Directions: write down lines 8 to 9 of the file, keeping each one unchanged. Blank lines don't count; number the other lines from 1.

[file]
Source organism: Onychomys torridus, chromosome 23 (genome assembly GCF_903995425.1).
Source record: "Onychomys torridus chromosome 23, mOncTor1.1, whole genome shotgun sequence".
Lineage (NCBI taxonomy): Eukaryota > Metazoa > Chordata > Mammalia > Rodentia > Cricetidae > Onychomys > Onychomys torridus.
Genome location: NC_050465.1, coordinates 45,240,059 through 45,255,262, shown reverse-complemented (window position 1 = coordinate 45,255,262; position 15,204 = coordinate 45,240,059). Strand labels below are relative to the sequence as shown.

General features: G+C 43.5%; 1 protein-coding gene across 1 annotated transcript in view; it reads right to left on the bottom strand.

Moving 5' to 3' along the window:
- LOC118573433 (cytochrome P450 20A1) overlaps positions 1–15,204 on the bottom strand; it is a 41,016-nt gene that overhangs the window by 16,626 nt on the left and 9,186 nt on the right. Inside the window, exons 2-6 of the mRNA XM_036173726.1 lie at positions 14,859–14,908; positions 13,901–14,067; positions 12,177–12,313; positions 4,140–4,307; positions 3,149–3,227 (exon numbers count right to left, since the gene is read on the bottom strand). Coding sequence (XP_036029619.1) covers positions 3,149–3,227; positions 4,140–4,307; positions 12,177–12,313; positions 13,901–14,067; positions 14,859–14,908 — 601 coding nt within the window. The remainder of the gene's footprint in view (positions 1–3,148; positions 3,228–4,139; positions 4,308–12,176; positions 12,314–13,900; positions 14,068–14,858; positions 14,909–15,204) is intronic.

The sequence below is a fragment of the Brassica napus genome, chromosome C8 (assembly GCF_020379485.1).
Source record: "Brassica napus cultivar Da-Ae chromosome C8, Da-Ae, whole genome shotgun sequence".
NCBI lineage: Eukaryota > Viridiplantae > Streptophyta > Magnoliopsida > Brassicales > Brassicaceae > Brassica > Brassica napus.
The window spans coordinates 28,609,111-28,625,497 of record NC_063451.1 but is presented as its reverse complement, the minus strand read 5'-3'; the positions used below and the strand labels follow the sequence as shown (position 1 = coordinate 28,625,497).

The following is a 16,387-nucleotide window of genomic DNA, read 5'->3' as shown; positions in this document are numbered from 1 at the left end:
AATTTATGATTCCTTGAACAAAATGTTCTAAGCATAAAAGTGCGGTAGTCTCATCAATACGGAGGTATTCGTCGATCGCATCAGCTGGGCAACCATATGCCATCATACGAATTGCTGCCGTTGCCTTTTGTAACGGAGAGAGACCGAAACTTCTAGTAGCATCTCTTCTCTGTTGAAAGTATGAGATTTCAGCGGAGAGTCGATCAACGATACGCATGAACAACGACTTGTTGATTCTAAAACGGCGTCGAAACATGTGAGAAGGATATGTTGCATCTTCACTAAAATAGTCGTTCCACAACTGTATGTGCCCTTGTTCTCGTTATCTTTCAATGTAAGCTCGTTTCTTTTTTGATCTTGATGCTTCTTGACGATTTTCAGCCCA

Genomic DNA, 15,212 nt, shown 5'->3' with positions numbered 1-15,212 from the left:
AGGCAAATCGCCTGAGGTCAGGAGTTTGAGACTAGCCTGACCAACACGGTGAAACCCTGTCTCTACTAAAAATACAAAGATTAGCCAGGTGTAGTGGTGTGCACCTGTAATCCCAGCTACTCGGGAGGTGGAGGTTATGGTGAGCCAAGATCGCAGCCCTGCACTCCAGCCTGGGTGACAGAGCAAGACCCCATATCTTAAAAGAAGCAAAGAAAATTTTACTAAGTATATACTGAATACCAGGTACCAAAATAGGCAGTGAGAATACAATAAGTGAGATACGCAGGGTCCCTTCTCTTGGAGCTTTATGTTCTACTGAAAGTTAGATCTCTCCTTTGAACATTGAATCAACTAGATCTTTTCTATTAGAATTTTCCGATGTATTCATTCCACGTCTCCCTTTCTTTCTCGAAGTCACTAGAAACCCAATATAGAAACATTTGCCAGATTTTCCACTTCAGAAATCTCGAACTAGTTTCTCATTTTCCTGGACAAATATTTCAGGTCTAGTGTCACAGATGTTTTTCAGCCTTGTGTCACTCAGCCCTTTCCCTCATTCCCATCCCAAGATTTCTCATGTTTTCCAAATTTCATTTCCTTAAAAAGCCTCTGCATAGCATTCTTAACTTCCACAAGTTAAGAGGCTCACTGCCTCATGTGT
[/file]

The sequence below is a fragment of the Brassica napus genome, chromosome C8 (assembly GCF_020379485.1).
Source record: "Brassica napus cultivar Da-Ae chromosome C8, Da-Ae, whole genome shotgun sequence".